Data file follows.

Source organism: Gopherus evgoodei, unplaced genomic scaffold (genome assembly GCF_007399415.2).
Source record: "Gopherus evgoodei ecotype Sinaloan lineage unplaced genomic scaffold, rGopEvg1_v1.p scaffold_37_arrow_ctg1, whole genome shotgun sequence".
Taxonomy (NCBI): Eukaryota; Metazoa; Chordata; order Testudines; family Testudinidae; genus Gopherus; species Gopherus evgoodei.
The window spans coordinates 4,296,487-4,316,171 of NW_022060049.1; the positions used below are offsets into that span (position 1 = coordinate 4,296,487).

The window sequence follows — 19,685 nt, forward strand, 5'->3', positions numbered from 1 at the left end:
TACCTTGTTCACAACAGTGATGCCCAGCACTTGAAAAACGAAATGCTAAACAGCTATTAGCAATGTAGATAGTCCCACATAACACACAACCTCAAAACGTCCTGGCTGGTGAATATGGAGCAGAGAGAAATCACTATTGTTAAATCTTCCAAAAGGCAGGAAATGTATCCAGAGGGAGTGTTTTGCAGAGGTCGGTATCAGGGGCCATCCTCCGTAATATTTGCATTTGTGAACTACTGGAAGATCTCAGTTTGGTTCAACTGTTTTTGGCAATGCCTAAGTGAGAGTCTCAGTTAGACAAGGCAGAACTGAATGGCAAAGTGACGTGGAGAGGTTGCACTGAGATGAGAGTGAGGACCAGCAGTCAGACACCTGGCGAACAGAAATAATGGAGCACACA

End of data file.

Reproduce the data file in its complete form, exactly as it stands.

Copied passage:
Source organism: Gopherus evgoodei, unplaced genomic scaffold (genome assembly GCF_007399415.2).
Source record: "Gopherus evgoodei ecotype Sinaloan lineage unplaced genomic scaffold, rGopEvg1_v1.p scaffold_37_arrow_ctg1, whole genome shotgun sequence".
Taxonomy (NCBI): Eukaryota; Metazoa; Chordata; order Testudines; family Testudinidae; genus Gopherus; species Gopherus evgoodei.
The window spans coordinates 4,296,487-4,316,171 of NW_022060049.1; the positions used below are offsets into that span (position 1 = coordinate 4,296,487).

The window sequence follows — 19,685 nt, forward strand, 5'->3', positions numbered from 1 at the left end:
TACCTTGTTCACAACAGTGATGCCCAGCACTTGAAAAACGAAATGCTAAACAGCTATTAGCAATGTAGATAGTCCCACATAACACACAACCTCAAAACGTCCTGGCTGGTGAATATGGAGCAGAGAGAAATCACTATTGTTAAATCTTCCAAAAGGCAGGAAATGTATCCAGAGGGAGTGTTTTGCAGAGGTCGGTATCAGGGGCCATCCTCCGTAATATTTGCATTTGTGAACTACTGGAAGATCTCAGTTTGGTTCAACTGTTTTTGGCAATGCCTAAGTGAGAGTCTCAGTTAGACAAGGCAGAACTGAATGGCAAAGTGACGTGGAGAGGTTGCACTGAGATGAGAGTGAGGACCAGCAGTCAGACACCTGGCGAACAGAAATAATGGAGCACACA